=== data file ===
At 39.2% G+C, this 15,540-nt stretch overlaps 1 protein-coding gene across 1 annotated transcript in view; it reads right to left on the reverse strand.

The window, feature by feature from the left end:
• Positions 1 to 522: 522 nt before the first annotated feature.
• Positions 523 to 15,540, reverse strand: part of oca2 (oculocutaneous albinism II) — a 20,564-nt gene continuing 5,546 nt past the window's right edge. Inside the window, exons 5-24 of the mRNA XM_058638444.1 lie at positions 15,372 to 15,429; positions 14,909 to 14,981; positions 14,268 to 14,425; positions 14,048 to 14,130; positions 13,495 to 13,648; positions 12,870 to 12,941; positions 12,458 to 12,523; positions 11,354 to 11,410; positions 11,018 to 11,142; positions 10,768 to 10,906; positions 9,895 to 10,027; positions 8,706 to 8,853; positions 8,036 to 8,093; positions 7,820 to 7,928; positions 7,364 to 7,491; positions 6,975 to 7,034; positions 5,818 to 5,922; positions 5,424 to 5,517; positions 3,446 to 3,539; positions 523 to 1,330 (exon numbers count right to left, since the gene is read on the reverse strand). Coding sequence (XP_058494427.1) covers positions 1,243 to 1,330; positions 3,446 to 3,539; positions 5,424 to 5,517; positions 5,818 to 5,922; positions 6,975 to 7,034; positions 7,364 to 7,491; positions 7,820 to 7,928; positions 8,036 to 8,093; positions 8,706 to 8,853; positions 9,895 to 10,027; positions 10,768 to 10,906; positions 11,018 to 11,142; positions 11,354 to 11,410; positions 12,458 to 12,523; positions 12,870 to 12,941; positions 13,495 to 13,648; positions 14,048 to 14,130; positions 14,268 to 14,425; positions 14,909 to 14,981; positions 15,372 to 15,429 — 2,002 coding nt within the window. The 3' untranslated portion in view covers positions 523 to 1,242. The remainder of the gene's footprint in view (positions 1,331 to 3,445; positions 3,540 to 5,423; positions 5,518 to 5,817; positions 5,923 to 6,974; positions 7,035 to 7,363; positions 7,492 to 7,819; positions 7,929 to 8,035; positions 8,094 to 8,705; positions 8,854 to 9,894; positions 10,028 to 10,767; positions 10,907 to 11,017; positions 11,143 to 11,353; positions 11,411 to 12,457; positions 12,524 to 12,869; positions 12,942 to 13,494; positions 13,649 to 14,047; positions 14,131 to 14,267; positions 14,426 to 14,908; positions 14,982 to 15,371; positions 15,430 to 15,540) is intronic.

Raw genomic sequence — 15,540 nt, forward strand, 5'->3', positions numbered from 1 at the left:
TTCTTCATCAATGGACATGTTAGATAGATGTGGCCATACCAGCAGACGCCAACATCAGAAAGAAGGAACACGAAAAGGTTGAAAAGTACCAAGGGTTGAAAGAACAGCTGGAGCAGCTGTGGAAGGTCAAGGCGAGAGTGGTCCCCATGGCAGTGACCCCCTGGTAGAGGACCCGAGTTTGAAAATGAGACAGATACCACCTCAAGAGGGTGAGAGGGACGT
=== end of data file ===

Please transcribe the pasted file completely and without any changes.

At 39.2% G+C, this 15,540-nt stretch overlaps 1 protein-coding gene across 1 annotated transcript in view; it reads right to left on the reverse strand.

The window, feature by feature from the left end:
• Positions 1 to 522: 522 nt before the first annotated feature.
• Positions 523 to 15,540, reverse strand: part of oca2 (oculocutaneous albinism II) — a 20,564-nt gene continuing 5,546 nt past the window's right edge. Inside the window, exons 5-24 of the mRNA XM_058638444.1 lie at positions 15,372 to 15,429; positions 14,909 to 14,981; positions 14,268 to 14,425; positions 14,048 to 14,130; positions 13,495 to 13,648; positions 12,870 to 12,941; positions 12,458 to 12,523; positions 11,354 to 11,410; positions 11,018 to 11,142; positions 10,768 to 10,906; positions 9,895 to 10,027; positions 8,706 to 8,853; positions 8,036 to 8,093; positions 7,820 to 7,928; positions 7,364 to 7,491; positions 6,975 to 7,034; positions 5,818 to 5,922; positions 5,424 to 5,517; positions 3,446 to 3,539; positions 523 to 1,330 (exon numbers count right to left, since the gene is read on the reverse strand). Coding sequence (XP_058494427.1) covers positions 1,243 to 1,330; positions 3,446 to 3,539; positions 5,424 to 5,517; positions 5,818 to 5,922; positions 6,975 to 7,034; positions 7,364 to 7,491; positions 7,820 to 7,928; positions 8,036 to 8,093; positions 8,706 to 8,853; positions 9,895 to 10,027; positions 10,768 to 10,906; positions 11,018 to 11,142; positions 11,354 to 11,410; positions 12,458 to 12,523; positions 12,870 to 12,941; positions 13,495 to 13,648; positions 14,048 to 14,130; positions 14,268 to 14,425; positions 14,909 to 14,981; positions 15,372 to 15,429 — 2,002 coding nt within the window. The 3' untranslated portion in view covers positions 523 to 1,242. The remainder of the gene's footprint in view (positions 1,331 to 3,445; positions 3,540 to 5,423; positions 5,518 to 5,817; positions 5,923 to 6,974; positions 7,035 to 7,363; positions 7,492 to 7,819; positions 7,929 to 8,035; positions 8,094 to 8,705; positions 8,854 to 9,894; positions 10,028 to 10,767; positions 10,907 to 11,017; positions 11,143 to 11,353; positions 11,411 to 12,457; positions 12,524 to 12,869; positions 12,942 to 13,494; positions 13,649 to 14,047; positions 14,131 to 14,267; positions 14,426 to 14,908; positions 14,982 to 15,371; positions 15,430 to 15,540) is intronic.

Raw genomic sequence — 15,540 nt, forward strand, 5'->3', positions numbered from 1 at the left:
TTCTTCATCAATGGACATGTTAGATAGATGTGGCCATACCAGCAGACGCCAACATCAGAAAGAAGGAACACGAAAAGGTTGAAAAGTACCAAGGGTTGAAAGAACAGCTGGAGCAGCTGTGGAAGGTCAAGGCGAGAGTGGTCCCCATGGCAGTGACCCCCTGGTAGAGGACCCGAGTTTGAAAATGAGACAGATACCACCTCAAGAGGGTGAGAGGGACGT